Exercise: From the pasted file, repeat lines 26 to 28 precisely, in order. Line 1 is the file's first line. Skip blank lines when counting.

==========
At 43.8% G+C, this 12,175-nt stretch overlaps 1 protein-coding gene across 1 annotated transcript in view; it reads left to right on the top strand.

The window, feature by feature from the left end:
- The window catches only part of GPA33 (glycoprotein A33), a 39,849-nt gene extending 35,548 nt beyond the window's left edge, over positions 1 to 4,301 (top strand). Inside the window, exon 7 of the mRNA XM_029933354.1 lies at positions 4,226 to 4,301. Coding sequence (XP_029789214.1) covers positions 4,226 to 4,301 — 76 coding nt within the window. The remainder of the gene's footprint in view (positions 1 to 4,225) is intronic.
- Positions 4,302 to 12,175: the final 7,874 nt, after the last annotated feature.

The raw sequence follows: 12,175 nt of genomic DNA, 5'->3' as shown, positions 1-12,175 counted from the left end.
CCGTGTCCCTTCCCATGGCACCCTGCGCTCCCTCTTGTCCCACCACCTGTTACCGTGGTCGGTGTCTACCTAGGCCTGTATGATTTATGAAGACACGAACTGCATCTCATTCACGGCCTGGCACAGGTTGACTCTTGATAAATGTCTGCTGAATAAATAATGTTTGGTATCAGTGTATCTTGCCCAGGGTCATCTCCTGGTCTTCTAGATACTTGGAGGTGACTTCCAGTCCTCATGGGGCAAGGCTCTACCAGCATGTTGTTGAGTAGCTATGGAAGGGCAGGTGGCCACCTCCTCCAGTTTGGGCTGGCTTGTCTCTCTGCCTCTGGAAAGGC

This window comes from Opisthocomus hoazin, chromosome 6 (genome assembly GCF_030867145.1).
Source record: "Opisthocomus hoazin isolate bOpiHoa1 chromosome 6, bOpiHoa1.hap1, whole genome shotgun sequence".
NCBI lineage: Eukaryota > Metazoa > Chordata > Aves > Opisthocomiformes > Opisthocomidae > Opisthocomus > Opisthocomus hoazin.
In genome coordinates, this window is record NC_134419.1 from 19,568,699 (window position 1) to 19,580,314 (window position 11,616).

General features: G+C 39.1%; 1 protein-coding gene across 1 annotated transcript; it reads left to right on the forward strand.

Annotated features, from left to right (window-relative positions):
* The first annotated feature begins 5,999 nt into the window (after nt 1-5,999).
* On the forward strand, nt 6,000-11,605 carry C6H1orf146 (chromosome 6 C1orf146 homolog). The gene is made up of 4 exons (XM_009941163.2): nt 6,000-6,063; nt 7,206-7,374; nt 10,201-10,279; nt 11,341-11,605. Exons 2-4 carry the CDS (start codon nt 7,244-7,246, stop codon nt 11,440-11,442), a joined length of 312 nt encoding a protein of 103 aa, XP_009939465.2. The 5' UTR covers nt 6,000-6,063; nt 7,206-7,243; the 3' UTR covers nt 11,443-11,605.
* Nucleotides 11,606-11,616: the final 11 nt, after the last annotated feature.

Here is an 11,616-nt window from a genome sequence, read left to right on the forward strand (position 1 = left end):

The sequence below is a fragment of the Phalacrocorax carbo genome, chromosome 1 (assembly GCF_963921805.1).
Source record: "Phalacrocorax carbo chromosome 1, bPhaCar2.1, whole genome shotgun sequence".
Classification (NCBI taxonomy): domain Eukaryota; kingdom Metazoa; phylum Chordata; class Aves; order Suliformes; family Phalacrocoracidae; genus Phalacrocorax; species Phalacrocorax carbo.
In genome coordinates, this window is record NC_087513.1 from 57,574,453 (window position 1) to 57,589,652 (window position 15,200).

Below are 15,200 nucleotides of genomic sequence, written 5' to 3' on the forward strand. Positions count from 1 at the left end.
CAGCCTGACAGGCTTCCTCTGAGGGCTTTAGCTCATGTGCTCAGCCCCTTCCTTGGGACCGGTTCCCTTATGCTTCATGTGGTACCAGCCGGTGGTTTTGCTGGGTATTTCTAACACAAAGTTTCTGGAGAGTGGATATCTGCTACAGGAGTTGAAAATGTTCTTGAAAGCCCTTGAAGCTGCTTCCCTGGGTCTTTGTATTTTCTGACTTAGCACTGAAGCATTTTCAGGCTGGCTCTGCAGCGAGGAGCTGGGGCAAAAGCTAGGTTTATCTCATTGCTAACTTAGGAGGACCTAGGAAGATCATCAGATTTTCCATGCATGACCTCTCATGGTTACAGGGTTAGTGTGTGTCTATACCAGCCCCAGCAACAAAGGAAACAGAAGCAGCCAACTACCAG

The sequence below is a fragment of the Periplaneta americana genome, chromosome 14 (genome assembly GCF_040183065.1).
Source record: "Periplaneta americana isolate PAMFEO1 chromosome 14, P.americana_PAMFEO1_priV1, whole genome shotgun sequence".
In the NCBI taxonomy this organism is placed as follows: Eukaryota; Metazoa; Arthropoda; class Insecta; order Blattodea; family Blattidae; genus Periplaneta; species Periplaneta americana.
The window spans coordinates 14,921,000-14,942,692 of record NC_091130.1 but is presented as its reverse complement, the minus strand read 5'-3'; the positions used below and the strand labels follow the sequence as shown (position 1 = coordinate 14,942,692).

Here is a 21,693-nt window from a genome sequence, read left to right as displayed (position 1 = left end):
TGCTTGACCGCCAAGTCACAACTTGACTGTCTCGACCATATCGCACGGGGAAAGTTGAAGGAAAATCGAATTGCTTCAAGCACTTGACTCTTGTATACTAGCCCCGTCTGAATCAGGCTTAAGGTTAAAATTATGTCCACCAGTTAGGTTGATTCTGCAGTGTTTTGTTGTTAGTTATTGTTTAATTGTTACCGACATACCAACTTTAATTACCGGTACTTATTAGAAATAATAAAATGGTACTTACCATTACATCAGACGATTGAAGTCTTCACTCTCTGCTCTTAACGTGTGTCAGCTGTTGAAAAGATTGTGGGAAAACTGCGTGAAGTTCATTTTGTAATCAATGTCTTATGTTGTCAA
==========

The window spans coordinates 14,921,000-14,942,692 of record NC_091130.1 but is presented as its reverse complement, the minus strand read 5'-3'; the positions used below and the strand labels follow the sequence as shown (position 1 = coordinate 14,942,692).

Here is a 21,693-nt window from a genome sequence, read left to right as displayed (position 1 = left end):
TGCTTGACCGCCAAGTCACAACTTGACTGTCTCGACCATATCGCACGGGGAAAGTTGAAGGAAAATCGAATTGCTTCAAGCACTTGACTCTTGTATACTAGCCCCGTCTGAATCAGGCTTAAGGTTAAAATTATGTCCACCAGTTAGGTTGATTCTGCAGTGTTTTGTTGTTAGTTATTGTTTAATTGTTACCGACATACCAACTTTAATTACCGGTACTTATTAGAAATAATAAAATGGTACTTACCATTACATCAGACGATTGAAGTCTTCACTCTCTGCTCTTAACGTGTGTCAGCTGTTGAAAAGATTGTGGGAAAACTGCGTGAAGTTCATTTTGTAATCAATGTCTTATGTTGTCAA